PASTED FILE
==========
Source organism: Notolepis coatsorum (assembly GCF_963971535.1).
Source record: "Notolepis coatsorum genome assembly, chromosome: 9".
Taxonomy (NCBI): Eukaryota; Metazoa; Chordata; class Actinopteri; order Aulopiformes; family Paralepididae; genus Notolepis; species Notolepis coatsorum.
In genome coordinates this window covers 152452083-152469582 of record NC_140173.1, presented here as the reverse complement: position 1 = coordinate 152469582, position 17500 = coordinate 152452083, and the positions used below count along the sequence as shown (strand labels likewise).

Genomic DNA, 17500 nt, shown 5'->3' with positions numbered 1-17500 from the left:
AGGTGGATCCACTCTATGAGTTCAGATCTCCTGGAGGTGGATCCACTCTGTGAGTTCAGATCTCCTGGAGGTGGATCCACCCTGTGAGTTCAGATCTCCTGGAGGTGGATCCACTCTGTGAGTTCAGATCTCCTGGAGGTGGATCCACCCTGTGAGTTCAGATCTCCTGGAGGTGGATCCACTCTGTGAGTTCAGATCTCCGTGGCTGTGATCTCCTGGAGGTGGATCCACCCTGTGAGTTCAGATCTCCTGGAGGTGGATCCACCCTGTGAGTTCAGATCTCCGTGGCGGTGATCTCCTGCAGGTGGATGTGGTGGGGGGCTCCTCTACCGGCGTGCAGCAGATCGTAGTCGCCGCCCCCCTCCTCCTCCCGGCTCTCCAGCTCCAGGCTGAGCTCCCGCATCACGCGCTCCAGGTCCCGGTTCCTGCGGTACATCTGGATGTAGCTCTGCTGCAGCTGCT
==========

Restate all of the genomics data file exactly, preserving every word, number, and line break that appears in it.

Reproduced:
Source organism: Notolepis coatsorum (assembly GCF_963971535.1).
Source record: "Notolepis coatsorum genome assembly, chromosome: 9".
Taxonomy (NCBI): Eukaryota; Metazoa; Chordata; class Actinopteri; order Aulopiformes; family Paralepididae; genus Notolepis; species Notolepis coatsorum.
In genome coordinates this window covers 152452083-152469582 of record NC_140173.1, presented here as the reverse complement: position 1 = coordinate 152469582, position 17500 = coordinate 152452083, and the positions used below count along the sequence as shown (strand labels likewise).

Genomic DNA, 17500 nt, shown 5'->3' with positions numbered 1-17500 from the left:
AGGTGGATCCACTCTATGAGTTCAGATCTCCTGGAGGTGGATCCACTCTGTGAGTTCAGATCTCCTGGAGGTGGATCCACCCTGTGAGTTCAGATCTCCTGGAGGTGGATCCACTCTGTGAGTTCAGATCTCCTGGAGGTGGATCCACCCTGTGAGTTCAGATCTCCTGGAGGTGGATCCACTCTGTGAGTTCAGATCTCCGTGGCTGTGATCTCCTGGAGGTGGATCCACCCTGTGAGTTCAGATCTCCTGGAGGTGGATCCACCCTGTGAGTTCAGATCTCCGTGGCGGTGATCTCCTGCAGGTGGATGTGGTGGGGGGCTCCTCTACCGGCGTGCAGCAGATCGTAGTCGCCGCCCCCCTCCTCCTCCCGGCTCTCCAGCTCCAGGCTGAGCTCCCGCATCACGCGCTCCAGGTCCCGGTTCCTGCGGTACATCTGGATGTAGCTCTGCTGCAGCTGCT